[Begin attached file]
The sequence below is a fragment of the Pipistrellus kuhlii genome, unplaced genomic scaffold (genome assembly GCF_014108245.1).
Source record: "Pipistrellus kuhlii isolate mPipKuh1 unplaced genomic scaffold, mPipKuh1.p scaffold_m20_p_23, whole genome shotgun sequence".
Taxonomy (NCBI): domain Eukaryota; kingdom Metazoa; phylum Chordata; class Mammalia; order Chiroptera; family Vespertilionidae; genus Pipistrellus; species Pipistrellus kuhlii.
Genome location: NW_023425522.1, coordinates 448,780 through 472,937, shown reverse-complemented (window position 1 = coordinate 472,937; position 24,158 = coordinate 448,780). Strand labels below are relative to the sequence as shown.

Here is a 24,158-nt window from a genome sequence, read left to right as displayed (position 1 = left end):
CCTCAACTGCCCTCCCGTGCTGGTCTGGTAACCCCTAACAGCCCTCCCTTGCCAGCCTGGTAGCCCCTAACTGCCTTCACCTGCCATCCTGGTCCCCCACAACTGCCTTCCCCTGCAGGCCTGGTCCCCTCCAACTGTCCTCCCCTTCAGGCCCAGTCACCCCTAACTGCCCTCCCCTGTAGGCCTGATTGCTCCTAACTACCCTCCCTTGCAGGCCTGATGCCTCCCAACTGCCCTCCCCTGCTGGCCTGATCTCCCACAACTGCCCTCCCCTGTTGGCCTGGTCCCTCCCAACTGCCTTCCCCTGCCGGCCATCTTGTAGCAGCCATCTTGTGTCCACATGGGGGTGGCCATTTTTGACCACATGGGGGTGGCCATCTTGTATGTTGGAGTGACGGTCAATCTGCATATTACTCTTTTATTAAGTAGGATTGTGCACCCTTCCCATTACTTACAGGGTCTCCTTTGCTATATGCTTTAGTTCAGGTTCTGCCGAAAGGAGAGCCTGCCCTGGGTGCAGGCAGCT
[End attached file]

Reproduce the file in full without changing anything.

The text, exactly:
The sequence below is a fragment of the Pipistrellus kuhlii genome, unplaced genomic scaffold (genome assembly GCF_014108245.1).
Source record: "Pipistrellus kuhlii isolate mPipKuh1 unplaced genomic scaffold, mPipKuh1.p scaffold_m20_p_23, whole genome shotgun sequence".
Taxonomy (NCBI): domain Eukaryota; kingdom Metazoa; phylum Chordata; class Mammalia; order Chiroptera; family Vespertilionidae; genus Pipistrellus; species Pipistrellus kuhlii.
Genome location: NW_023425522.1, coordinates 448,780 through 472,937, shown reverse-complemented (window position 1 = coordinate 472,937; position 24,158 = coordinate 448,780). Strand labels below are relative to the sequence as shown.

Here is a 24,158-nt window from a genome sequence, read left to right as displayed (position 1 = left end):
CCTCAACTGCCCTCCCGTGCTGGTCTGGTAACCCCTAACAGCCCTCCCTTGCCAGCCTGGTAGCCCCTAACTGCCTTCACCTGCCATCCTGGTCCCCCACAACTGCCTTCCCCTGCAGGCCTGGTCCCCTCCAACTGTCCTCCCCTTCAGGCCCAGTCACCCCTAACTGCCCTCCCCTGTAGGCCTGATTGCTCCTAACTACCCTCCCTTGCAGGCCTGATGCCTCCCAACTGCCCTCCCCTGCTGGCCTGATCTCCCACAACTGCCCTCCCCTGTTGGCCTGGTCCCTCCCAACTGCCTTCCCCTGCCGGCCATCTTGTAGCAGCCATCTTGTGTCCACATGGGGGTGGCCATTTTTGACCACATGGGGGTGGCCATCTTGTATGTTGGAGTGACGGTCAATCTGCATATTACTCTTTTATTAAGTAGGATTGTGCACCCTTCCCATTACTTACAGGGTCTCCTTTGCTATATGCTTTAGTTCAGGTTCTGCCGAAAGGAGAGCCTGCCCTGGGTGCAGGCAGCT